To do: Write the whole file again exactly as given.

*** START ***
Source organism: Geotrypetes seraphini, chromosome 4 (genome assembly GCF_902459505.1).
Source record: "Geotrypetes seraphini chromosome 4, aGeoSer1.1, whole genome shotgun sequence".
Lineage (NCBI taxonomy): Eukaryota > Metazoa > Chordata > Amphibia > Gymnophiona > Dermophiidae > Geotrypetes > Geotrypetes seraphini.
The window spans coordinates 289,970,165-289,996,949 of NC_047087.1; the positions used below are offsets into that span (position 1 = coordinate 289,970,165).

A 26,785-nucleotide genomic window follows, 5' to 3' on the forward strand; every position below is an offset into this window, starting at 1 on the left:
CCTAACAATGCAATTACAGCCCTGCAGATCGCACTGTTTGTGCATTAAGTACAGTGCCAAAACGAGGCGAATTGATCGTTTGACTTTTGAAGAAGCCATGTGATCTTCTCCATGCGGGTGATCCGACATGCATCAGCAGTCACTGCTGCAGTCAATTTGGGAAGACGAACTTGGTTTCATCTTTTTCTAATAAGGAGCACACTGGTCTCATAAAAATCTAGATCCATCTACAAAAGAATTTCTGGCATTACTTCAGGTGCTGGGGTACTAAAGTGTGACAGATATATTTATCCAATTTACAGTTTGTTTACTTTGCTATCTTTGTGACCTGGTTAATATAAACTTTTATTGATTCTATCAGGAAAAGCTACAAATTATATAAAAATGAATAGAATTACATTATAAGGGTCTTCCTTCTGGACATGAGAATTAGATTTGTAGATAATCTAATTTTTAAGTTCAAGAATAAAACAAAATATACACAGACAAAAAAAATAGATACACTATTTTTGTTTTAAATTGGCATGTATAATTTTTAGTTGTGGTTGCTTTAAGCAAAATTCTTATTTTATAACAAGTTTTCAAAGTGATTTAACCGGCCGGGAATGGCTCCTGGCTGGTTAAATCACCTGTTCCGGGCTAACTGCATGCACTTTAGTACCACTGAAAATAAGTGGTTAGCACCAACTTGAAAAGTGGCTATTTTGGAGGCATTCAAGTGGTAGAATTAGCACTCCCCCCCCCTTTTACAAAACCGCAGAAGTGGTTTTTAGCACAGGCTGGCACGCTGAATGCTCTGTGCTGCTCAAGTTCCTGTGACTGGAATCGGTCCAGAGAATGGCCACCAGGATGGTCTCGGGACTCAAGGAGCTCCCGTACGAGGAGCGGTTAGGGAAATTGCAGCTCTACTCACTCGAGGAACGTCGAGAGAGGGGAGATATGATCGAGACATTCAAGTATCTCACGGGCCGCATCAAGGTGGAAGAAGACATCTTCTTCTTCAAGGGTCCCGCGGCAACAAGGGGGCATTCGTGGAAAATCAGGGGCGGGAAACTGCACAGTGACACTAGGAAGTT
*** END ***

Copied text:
Source organism: Geotrypetes seraphini, chromosome 4 (genome assembly GCF_902459505.1).
Source record: "Geotrypetes seraphini chromosome 4, aGeoSer1.1, whole genome shotgun sequence".
Lineage (NCBI taxonomy): Eukaryota > Metazoa > Chordata > Amphibia > Gymnophiona > Dermophiidae > Geotrypetes > Geotrypetes seraphini.
The window spans coordinates 289,970,165-289,996,949 of NC_047087.1; the positions used below are offsets into that span (position 1 = coordinate 289,970,165).

A 26,785-nucleotide genomic window follows, 5' to 3' on the forward strand; every position below is an offset into this window, starting at 1 on the left:
CCTAACAATGCAATTACAGCCCTGCAGATCGCACTGTTTGTGCATTAAGTACAGTGCCAAAACGAGGCGAATTGATCGTTTGACTTTTGAAGAAGCCATGTGATCTTCTCCATGCGGGTGATCCGACATGCATCAGCAGTCACTGCTGCAGTCAATTTGGGAAGACGAACTTGGTTTCATCTTTTTCTAATAAGGAGCACACTGGTCTCATAAAAATCTAGATCCATCTACAAAAGAATTTCTGGCATTACTTCAGGTGCTGGGGTACTAAAGTGTGACAGATATATTTATCCAATTTACAGTTTGTTTACTTTGCTATCTTTGTGACCTGGTTAATATAAACTTTTATTGATTCTATCAGGAAAAGCTACAAATTATATAAAAATGAATAGAATTACATTATAAGGGTCTTCCTTCTGGACATGAGAATTAGATTTGTAGATAATCTAATTTTTAAGTTCAAGAATAAAACAAAATATACACAGACAAAAAAAATAGATACACTATTTTTGTTTTAAATTGGCATGTATAATTTTTAGTTGTGGTTGCTTTAAGCAAAATTCTTATTTTATAACAAGTTTTCAAAGTGATTTAACCGGCCGGGAATGGCTCCTGGCTGGTTAAATCACCTGTTCCGGGCTAACTGCATGCACTTTAGTACCACTGAAAATAAGTGGTTAGCACCAACTTGAAAAGTGGCTATTTTGGAGGCATTCAAGTGGTAGAATTAGCACTCCCCCCCCCTTTTACAAAACCGCAGAAGTGGTTTTTAGCACAGGCTGGCACGCTGAATGCTCTGTGCTGCTCAAGTTCCTGTGACTGGAATCGGTCCAGAGAATGGCCACCAGGATGGTCTCGGGACTCAAGGAGCTCCCGTACGAGGAGCGGTTAGGGAAATTGCAGCTCTACTCACTCGAGGAACGTCGAGAGAGGGGAGATATGATCGAGACATTCAAGTATCTCACGGGCCGCATCAAGGTGGAAGAAGACATCTTCTTCTTCAAGGGTCCCGCGGCAACAAGGGGGCATTCGTGGAAAATCAGGGGCGGGAAACTGCACAGTGACACTAGGAAGTT